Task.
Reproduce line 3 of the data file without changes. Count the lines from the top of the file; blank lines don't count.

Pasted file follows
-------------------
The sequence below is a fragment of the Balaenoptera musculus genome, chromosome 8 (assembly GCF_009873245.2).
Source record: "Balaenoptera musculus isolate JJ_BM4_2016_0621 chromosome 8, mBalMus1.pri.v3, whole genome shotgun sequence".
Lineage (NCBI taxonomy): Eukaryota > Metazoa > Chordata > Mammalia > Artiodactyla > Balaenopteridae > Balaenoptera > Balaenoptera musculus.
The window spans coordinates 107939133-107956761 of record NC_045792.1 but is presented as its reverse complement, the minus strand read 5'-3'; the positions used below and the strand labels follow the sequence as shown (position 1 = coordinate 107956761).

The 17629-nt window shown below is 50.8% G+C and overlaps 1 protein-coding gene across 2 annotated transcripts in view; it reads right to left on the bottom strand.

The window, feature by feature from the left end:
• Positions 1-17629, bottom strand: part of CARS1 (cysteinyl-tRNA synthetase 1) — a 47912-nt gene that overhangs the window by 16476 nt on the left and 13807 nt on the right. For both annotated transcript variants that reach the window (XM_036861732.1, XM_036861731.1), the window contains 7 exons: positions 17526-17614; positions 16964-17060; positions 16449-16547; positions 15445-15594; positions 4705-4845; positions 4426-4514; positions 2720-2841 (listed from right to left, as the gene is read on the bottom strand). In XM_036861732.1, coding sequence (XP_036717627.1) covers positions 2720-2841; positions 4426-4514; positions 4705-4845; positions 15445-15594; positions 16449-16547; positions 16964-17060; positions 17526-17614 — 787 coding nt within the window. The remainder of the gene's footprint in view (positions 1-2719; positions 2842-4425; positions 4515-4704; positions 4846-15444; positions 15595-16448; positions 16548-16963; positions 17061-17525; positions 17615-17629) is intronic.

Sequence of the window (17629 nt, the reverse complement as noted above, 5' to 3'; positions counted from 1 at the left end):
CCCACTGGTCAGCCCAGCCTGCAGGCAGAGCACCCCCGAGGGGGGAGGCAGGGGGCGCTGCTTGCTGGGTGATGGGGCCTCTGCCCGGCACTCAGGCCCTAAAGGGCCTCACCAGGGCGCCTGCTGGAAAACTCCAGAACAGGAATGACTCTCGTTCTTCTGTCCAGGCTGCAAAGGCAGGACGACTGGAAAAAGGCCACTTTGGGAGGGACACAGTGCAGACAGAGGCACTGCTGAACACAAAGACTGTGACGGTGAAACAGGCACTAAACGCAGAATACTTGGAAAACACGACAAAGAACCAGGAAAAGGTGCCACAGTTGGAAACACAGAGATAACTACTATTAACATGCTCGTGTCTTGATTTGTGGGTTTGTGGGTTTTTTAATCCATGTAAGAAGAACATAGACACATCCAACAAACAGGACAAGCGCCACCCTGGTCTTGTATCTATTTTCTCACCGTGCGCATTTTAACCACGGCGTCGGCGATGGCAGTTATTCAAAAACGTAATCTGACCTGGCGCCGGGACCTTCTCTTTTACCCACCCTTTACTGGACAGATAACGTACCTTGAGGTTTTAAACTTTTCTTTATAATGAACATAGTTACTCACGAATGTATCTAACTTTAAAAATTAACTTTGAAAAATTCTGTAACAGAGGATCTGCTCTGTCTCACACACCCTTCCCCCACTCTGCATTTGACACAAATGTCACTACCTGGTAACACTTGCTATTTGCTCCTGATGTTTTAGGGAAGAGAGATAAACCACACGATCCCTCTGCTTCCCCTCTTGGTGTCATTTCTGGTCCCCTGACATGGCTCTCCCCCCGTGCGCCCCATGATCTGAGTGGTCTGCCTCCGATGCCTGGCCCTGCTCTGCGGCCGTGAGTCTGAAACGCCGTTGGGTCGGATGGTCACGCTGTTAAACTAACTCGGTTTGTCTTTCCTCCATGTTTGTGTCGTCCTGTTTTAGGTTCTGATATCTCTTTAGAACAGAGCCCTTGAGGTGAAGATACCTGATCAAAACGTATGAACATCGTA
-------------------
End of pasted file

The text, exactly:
Lineage (NCBI taxonomy): Eukaryota > Metazoa > Chordata > Mammalia > Artiodactyla > Balaenopteridae > Balaenoptera > Balaenoptera musculus.